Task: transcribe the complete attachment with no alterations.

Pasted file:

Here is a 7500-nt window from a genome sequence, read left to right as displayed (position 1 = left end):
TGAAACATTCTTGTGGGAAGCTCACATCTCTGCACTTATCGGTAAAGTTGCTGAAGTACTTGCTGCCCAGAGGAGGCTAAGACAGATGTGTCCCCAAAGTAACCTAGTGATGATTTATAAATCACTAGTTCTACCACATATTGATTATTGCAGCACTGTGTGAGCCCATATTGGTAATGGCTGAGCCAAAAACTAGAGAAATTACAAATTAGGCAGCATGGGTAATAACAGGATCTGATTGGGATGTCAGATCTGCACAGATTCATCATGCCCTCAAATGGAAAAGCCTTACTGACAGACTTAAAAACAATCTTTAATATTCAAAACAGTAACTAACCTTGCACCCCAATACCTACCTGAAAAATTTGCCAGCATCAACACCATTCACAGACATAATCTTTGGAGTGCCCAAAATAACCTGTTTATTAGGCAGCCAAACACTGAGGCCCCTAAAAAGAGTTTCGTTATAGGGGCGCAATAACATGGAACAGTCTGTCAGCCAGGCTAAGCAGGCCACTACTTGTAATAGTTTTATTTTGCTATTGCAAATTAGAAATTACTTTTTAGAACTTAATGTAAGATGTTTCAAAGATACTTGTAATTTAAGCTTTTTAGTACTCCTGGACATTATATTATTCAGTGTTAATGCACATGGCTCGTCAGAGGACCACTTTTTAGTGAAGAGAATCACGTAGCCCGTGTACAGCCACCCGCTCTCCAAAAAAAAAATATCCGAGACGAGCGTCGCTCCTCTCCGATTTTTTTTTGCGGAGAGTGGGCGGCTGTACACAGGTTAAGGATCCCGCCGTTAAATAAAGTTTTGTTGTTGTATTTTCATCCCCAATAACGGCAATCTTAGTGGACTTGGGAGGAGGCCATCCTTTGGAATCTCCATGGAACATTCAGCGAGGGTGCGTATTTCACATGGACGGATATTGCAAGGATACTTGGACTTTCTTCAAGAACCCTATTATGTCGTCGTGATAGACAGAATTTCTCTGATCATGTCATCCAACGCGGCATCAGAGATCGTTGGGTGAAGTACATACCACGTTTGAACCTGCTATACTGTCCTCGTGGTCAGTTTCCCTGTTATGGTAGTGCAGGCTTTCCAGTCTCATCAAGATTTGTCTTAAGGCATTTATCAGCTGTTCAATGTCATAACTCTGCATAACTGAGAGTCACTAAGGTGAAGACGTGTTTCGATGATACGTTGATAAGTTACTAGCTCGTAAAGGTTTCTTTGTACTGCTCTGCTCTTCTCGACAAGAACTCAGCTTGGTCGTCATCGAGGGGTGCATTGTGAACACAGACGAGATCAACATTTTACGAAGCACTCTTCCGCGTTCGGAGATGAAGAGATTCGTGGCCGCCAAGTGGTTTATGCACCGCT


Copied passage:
Here is a 7500-nt window from a genome sequence, read left to right as displayed (position 1 = left end):
TGAAACATTCTTGTGGGAAGCTCACATCTCTGCACTTATCGGTAAAGTTGCTGAAGTACTTGCTGCCCAGAGGAGGCTAAGACAGATGTGTCCCCAAAGTAACCTAGTGATGATTTATAAATCACTAGTTCTACCACATATTGATTATTGCAGCACTGTGTGAGCCCATATTGGTAATGGCTGAGCCAAAAACTAGAGAAATTACAAATTAGGCAGCATGGGTAATAACAGGATCTGATTGGGATGTCAGATCTGCACAGATTCATCATGCCCTCAAATGGAAAAGCCTTACTGACAGACTTAAAAACAATCTTTAATATTCAAAACAGTAACTAACCTTGCACCCCAATACCTACCTGAAAAATTTGCCAGCATCAACACCATTCACAGACATAATCTTTGGAGTGCCCAAAATAACCTGTTTATTAGGCAGCCAAACACTGAGGCCCCTAAAAAGAGTTTCGTTATAGGGGCGCAATAACATGGAACAGTCTGTCAGCCAGGCTAAGCAGGCCACTACTTGTAATAGTTTTATTTTGCTATTGCAAATTAGAAATTACTTTTTAGAACTTAATGTAAGATGTTTCAAAGATACTTGTAATTTAAGCTTTTTAGTACTCCTGGACATTATATTATTCAGTGTTAATGCACATGGCTCGTCAGAGGACCACTTTTTAGTGAAGAGAATCACGTAGCCCGTGTACAGCCACCCGCTCTCCAAAAAAAAAATATCCGAGACGAGCGTCGCTCCTCTCCGATTTTTTTTTGCGGAGAGTGGGCGGCTGTACACAGGTTAAGGATCCCGCCGTTAAATAAAGTTTTGTTGTTGTATTTTCATCCCCAATAACGGCAATCTTAGTGGACTTGGGAGGAGGCCATCCTTTGGAATCTCCATGGAACATTCAGCGAGGGTGCGTATTTCACATGGACGGATATTGCAAGGATACTTGGACTTTCTTCAAGAACCCTATTATGTCGTCGTGATAGACAGAATTTCTCTGATCATGTCATCCAACGCGGCATCAGAGATCGTTGGGTGAAGTACATACCACGTTTGAACCTGCTATACTGTCCTCGTGGTCAGTTTCCCTGTTATGGTAGTGCAGGCTTTCCAGTCTCATCAAGATTTGTCTTAAGGCATTTATCAGCTGTTCAATGTCATAACTCTGCATAACTGAGAGTCACTAAGGTGAAGACGTGTTTCGATGATACGTTGATAAGTTACTAGCTCGTAAAGGTTTCTTTGTACTGCTCTGCTCTTCTCGACAAGAACTCAGCTTGGTCGTCATCGAGGGGTGCATTGTGAACACAGACGAGATCAACATTTTACGAAGCACTCTTCCGCGTTCGGAGATGAAGAGATTCGTGGCCGCCAAGTGGTTTATGCACCGCT